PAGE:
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"POOR dear Dr. Collier."- Mrs. Thrale to Johnson, Aug. 10, 1780; Letters, vol. ii. p. 183.
Perhaps this is no improper place to observe that La Bruyère tells his readers with confidence how the firmest friendships will be always dissolved by the intervention of love seizing the heart of either party.* It may be so: but certainly the sentiment with which dear Dr. Collier inspired me in 1757 remains unaltered now in the year 1815. After my father's death my kind and prudent mother, resolving I should marry Mr. Thrale, and fearing possibly lest my Preceptor should foment any disinclination which she well knew would melt in her influence, or die in her displeasure, resolved to part us, and we met no more: but never have I failed remembering him with a preference as completely distinct from the venerating solicitude which hung heavily over my whole soul whilst connected with Doctor Johnson, as it was from the strong connubial duty that tied my every thought to Mr. Thrale's interest, or from the fervid and attractive passion which made twenty years passed in Piozzi's enchanting society seem like a happy
* "No friend like to a woman man discovers,
So that they have not been, nor may be, lovers."
dream of twenty hours. My first friend formed my mind to resemble his. It never did resemble that of either of my husbands, and in that of Doctor Johnson's mine was swallowed up and lost. Oh true were these words, put together so long ago:
"The sentiment I feel for you
No pow'r on earth shall e'er subdue ;
Sophia Streatfield too, if yet living, will bear testimony to the strange power of Doctor Arthur Collier over the minds of his youthful pupils when past seventy years old, and to the day of his death, which when I knew her, she lamented annually, by wearing a black dress, &c. If he did not burn my letters, Latin exercises, &c., she possesses them.
Mr. Thrale's passion for her she played with; a little perhaps diverting herself by mortifying me, but there was no harm done, I am confident. He thought her a thing at least semi-celestial; had he once found her out a mere mortal woman, his flame would have blazed out no more. And it did blaze frightfully indeed during one dreadful attack of the apoplexy at our Borough house, alluded to in these letters, page 178, when by Sir Richard Jebb's conditional permission, Shaw the apothecary bled Mr. Thrale usque ad deliquium, and I thought all over. porary and apparent recovery followed the horrid process of stimulating cataplasms which awakened him from coma to delirium, that delirium only appeased by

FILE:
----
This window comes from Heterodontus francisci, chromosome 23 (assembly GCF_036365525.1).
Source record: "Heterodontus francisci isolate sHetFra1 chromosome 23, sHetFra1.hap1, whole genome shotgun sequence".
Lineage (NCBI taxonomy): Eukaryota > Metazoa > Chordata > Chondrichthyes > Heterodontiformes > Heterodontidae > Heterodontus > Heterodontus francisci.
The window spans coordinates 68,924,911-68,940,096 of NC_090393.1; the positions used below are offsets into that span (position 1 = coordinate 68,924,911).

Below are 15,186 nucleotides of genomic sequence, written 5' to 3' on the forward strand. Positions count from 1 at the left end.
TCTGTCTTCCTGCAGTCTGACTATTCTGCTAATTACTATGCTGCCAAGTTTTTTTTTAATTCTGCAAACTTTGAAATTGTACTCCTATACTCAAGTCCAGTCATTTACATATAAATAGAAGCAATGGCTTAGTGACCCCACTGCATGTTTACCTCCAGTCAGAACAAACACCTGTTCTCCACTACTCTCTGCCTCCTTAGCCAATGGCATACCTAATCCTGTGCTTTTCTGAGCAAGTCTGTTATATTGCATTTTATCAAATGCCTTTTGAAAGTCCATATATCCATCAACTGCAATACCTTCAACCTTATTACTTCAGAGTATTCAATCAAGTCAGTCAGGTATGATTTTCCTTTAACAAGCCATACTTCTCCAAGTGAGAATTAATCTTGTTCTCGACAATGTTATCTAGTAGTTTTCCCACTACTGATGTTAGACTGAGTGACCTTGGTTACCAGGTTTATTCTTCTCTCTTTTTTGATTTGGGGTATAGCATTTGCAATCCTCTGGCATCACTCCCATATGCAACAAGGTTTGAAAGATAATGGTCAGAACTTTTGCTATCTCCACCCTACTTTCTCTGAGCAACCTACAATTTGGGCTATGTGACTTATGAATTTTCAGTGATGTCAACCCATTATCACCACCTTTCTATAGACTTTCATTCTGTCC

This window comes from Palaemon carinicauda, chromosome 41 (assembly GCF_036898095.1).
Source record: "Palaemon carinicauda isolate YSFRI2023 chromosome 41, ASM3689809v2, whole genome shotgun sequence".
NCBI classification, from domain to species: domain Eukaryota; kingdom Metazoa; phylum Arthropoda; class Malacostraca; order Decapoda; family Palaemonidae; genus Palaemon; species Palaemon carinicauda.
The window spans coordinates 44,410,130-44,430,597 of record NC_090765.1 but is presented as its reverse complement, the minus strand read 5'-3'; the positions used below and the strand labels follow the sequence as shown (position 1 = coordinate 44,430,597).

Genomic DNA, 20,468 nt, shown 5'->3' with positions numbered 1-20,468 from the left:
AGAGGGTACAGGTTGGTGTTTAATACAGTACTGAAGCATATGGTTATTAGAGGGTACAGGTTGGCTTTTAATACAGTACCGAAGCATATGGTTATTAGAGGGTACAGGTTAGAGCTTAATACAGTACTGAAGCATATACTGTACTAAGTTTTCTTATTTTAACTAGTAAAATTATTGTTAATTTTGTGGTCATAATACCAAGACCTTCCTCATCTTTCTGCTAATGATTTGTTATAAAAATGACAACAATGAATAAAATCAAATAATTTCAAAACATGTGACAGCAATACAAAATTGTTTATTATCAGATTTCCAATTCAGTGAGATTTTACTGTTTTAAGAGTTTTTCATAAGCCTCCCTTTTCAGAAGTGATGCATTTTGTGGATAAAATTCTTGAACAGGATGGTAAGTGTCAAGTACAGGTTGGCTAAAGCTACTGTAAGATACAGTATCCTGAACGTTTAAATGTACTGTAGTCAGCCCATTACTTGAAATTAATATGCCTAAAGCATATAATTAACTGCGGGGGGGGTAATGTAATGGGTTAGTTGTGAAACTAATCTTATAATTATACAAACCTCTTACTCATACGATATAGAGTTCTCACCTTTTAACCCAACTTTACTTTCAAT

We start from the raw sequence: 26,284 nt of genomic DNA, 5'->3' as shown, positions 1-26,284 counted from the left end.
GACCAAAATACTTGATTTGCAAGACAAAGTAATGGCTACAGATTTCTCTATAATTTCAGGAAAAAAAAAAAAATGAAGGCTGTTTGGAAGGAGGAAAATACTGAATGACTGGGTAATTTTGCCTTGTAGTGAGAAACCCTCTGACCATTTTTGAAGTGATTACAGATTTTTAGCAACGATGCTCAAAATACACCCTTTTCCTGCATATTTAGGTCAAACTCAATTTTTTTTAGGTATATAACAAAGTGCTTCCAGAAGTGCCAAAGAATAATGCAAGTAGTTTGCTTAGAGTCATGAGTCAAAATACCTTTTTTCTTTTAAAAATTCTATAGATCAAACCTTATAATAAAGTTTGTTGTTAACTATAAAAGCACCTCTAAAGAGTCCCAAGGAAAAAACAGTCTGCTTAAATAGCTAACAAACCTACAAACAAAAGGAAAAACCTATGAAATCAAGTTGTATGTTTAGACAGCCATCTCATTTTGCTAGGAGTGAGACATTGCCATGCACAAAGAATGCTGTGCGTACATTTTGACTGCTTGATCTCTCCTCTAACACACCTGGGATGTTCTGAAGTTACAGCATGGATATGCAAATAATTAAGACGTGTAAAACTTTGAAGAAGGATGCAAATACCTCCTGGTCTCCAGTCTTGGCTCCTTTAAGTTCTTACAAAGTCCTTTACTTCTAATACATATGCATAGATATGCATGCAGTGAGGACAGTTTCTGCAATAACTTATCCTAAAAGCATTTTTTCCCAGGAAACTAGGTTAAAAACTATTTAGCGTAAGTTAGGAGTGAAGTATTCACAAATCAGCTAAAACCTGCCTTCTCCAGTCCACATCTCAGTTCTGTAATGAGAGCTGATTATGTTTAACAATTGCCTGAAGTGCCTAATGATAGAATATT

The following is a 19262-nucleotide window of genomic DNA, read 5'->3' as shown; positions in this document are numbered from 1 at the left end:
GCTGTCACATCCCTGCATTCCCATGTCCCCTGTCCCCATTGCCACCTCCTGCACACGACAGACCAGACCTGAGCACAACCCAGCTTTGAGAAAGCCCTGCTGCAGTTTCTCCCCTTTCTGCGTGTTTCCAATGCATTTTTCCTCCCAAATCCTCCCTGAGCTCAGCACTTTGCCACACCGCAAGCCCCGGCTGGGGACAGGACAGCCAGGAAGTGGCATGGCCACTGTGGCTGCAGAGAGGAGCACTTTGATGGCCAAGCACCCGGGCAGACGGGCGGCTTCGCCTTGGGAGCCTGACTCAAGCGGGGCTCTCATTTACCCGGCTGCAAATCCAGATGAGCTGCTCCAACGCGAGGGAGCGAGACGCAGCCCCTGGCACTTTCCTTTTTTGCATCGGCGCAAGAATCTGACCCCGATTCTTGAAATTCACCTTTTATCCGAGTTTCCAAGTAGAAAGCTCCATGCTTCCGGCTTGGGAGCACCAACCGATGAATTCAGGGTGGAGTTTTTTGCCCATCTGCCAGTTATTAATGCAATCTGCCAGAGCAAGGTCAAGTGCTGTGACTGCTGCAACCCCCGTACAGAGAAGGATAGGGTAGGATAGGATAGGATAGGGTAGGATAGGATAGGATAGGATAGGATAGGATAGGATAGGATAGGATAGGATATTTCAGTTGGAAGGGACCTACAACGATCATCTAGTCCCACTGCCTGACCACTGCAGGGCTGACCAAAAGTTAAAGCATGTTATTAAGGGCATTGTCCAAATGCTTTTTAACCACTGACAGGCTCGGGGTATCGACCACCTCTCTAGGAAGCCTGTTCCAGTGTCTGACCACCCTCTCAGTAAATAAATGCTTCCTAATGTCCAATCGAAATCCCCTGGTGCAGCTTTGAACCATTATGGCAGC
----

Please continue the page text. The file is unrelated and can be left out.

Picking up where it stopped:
When, however, tem
bleeding quite to faintness; when he had remained mute five long days; not speaking a consolatory word to one of us; friends, sisters, daughters, clerks, physicians, no sooner was Sophy Streatfield's voice heard in Southwark, than our patient sate up in bed, conversed with her without hesitation, and even said, with a complimentary smile, kissing her hand, that the visit she had made that day, had repaid all his sufferings. It was from this attack, when he recovered, that Lawrence, Jebb, &c. sent us to Bath, whence rioters dislodged and drove us to Brighthelmstone. From thence we returned to London: a ready-furnished house in Grosvenor Square being thought the best place by medical advisers, while Perkins assured Doctor Johnson that his master would be safest, in every respect, at a distance from his business.